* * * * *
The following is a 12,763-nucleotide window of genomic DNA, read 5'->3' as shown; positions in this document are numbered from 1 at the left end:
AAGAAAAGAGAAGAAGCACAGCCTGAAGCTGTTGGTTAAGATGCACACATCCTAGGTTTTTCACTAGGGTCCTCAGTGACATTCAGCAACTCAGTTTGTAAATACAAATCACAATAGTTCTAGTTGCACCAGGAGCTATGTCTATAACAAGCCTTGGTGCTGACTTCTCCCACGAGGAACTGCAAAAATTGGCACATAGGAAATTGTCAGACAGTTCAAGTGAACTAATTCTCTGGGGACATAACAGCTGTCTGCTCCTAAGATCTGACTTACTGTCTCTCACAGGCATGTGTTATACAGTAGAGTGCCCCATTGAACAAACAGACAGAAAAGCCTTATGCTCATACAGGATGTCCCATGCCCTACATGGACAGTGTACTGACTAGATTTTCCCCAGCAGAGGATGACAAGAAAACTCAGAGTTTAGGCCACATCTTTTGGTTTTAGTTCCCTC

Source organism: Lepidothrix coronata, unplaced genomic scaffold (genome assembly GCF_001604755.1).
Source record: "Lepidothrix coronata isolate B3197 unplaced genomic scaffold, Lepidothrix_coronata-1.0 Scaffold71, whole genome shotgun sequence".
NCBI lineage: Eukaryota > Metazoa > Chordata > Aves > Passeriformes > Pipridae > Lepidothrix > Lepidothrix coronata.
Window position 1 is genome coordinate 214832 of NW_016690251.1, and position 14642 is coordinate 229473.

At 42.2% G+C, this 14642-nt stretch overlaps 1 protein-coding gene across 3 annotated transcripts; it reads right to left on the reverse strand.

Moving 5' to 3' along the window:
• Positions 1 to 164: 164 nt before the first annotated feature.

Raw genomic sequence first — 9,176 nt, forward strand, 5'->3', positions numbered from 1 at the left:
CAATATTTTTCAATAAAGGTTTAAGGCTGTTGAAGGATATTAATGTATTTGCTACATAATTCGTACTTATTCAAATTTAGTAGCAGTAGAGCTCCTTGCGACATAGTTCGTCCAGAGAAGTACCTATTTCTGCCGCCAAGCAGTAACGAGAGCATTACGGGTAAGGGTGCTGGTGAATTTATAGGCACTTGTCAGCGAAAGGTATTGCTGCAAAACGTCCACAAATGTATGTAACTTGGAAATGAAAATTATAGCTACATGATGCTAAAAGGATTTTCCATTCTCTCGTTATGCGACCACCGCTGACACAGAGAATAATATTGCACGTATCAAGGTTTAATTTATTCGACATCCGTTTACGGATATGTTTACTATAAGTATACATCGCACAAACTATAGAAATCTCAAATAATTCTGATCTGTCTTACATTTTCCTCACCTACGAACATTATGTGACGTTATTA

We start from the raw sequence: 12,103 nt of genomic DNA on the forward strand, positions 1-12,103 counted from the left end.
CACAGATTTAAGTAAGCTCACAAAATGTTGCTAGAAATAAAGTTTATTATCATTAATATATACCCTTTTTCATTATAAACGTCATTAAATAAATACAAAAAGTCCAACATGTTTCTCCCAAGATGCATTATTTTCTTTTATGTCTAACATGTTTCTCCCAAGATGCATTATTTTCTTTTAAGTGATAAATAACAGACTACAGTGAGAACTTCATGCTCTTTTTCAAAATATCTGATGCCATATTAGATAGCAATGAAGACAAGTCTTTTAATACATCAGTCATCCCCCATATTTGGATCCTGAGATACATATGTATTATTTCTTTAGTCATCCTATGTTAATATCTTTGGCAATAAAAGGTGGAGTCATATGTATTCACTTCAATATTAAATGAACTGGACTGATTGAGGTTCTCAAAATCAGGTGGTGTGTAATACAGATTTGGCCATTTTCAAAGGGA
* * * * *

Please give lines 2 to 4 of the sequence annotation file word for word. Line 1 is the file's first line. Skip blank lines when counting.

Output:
AAGAAAAGAGAAGAAGCACAGCCTGAAGCTGTTGGTTAAGATGCACACATCCTAGGTTTTTCACTAGGGTCCTCAGTGACATTCAGCAACTCAGTTTGTAAATACAAATCACAATAGTTCTAGTTGCACCAGGAGCTATGTCTATAACAAGCCTTGGTGCTGACTTCTCCCACGAGGAACTGCAAAAATTGGCACATAGGAAATTGTCAGACAGTTCAAGTGAACTAATTCTCTGGGGACATAACAGCTGTCTGCTCCTAAGATCTGACTTACTGTCTCTCACAGGCATGTGTTATACAGTAGAGTGCCCCATTGAACAAACAGACAGAAAAGCCTTATGCTCATACAGGATGTCCCATGCCCTACATGGACAGTGTACTGACTAGATTTTCCCCAGCAGAGGATGACAAGAAAACTCAGAGTTTAGGCCACATCTTTTGGTTTTAGTTCCCTC

Source organism: Lepidothrix coronata, unplaced genomic scaffold (genome assembly GCF_001604755.1).
Source record: "Lepidothrix coronata isolate B3197 unplaced genomic scaffold, Lepidothrix_coronata-1.0 Scaffold71, whole genome shotgun sequence".